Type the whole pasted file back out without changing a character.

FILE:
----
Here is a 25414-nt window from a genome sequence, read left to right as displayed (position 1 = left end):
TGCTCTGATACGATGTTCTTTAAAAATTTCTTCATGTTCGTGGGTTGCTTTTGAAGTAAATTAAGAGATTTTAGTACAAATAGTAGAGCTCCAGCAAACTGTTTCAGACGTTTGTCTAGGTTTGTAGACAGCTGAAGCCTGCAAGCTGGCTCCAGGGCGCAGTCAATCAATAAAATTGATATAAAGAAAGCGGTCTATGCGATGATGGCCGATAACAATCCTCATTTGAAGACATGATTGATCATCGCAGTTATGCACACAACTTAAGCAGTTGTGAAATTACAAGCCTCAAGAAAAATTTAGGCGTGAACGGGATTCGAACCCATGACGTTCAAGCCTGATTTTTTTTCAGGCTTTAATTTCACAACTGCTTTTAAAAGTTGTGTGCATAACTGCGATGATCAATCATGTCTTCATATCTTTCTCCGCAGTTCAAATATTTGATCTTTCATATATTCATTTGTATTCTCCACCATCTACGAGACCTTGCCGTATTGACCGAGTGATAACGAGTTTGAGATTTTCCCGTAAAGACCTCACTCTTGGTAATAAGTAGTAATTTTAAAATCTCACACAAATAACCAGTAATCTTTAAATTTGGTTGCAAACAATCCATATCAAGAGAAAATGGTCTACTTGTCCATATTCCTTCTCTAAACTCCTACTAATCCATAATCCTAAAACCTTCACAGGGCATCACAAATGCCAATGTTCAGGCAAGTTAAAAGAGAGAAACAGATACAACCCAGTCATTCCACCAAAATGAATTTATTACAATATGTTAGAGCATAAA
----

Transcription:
Here is a 25414-nt window from a genome sequence, read left to right as displayed (position 1 = left end):
TGCTCTGATACGATGTTCTTTAAAAATTTCTTCATGTTCGTGGGTTGCTTTTGAAGTAAATTAAGAGATTTTAGTACAAATAGTAGAGCTCCAGCAAACTGTTTCAGACGTTTGTCTAGGTTTGTAGACAGCTGAAGCCTGCAAGCTGGCTCCAGGGCGCAGTCAATCAATAAAATTGATATAAAGAAAGCGGTCTATGCGATGATGGCCGATAACAATCCTCATTTGAAGACATGATTGATCATCGCAGTTATGCACACAACTTAAGCAGTTGTGAAATTACAAGCCTCAAGAAAAATTTAGGCGTGAACGGGATTCGAACCCATGACGTTCAAGCCTGATTTTTTTTCAGGCTTTAATTTCACAACTGCTTTTAAAAGTTGTGTGCATAACTGCGATGATCAATCATGTCTTCATATCTTTCTCCGCAGTTCAAATATTTGATCTTTCATATATTCATTTGTATTCTCCACCATCTACGAGACCTTGCCGTATTGACCGAGTGATAACGAGTTTGAGATTTTCCCGTAAAGACCTCACTCTTGGTAATAAGTAGTAATTTTAAAATCTCACACAAATAACCAGTAATCTTTAAATTTGGTTGCAAACAATCCATATCAAGAGAAAATGGTCTACTTGTCCATATTCCTTCTCTAAACTCCTACTAATCCATAATCCTAAAACCTTCACAGGGCATCACAAATGCCAATGTTCAGGCAAGTTAAAAGAGAGAAACAGATACAACCCAGTCATTCCACCAAAATGAATTTATTACAATATGTTAGAGCATAAA